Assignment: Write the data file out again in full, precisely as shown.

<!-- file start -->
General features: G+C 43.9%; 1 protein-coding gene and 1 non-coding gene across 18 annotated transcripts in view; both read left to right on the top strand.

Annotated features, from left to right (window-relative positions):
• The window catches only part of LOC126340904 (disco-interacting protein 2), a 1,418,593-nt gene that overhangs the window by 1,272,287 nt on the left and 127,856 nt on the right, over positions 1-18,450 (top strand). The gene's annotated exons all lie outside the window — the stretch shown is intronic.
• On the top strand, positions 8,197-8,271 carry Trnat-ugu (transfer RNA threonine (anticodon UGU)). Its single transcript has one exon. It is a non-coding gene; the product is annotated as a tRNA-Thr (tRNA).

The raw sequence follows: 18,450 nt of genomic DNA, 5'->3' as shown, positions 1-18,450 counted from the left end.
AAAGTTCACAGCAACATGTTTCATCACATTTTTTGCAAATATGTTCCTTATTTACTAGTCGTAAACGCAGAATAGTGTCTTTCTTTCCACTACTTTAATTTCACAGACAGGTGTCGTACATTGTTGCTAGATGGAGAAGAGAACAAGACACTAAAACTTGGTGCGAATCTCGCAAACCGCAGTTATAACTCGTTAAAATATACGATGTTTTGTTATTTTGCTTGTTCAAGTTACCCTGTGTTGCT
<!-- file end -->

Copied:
General features: G+C 43.9%; 1 protein-coding gene and 1 non-coding gene across 18 annotated transcripts in view; both read left to right on the top strand.

Annotated features, from left to right (window-relative positions):
• The window catches only part of LOC126340904 (disco-interacting protein 2), a 1,418,593-nt gene that overhangs the window by 1,272,287 nt on the left and 127,856 nt on the right, over positions 1-18,450 (top strand). The gene's annotated exons all lie outside the window — the stretch shown is intronic.
• On the top strand, positions 8,197-8,271 carry Trnat-ugu (transfer RNA threonine (anticodon UGU)). Its single transcript has one exon. It is a non-coding gene; the product is annotated as a tRNA-Thr (tRNA).

The raw sequence follows: 18,450 nt of genomic DNA, 5'->3' as shown, positions 1-18,450 counted from the left end.
AAAGTTCACAGCAACATGTTTCATCACATTTTTTGCAAATATGTTCCTTATTTACTAGTCGTAAACGCAGAATAGTGTCTTTCTTTCCACTACTTTAATTTCACAGACAGGTGTCGTACATTGTTGCTAGATGGAGAAGAGAACAAGACACTAAAACTTGGTGCGAATCTCGCAAACCGCAGTTATAACTCGTTAAAATATACGATGTTTTGTTATTTTGCTTGTTCAAGTTACCCTGTGTTGCT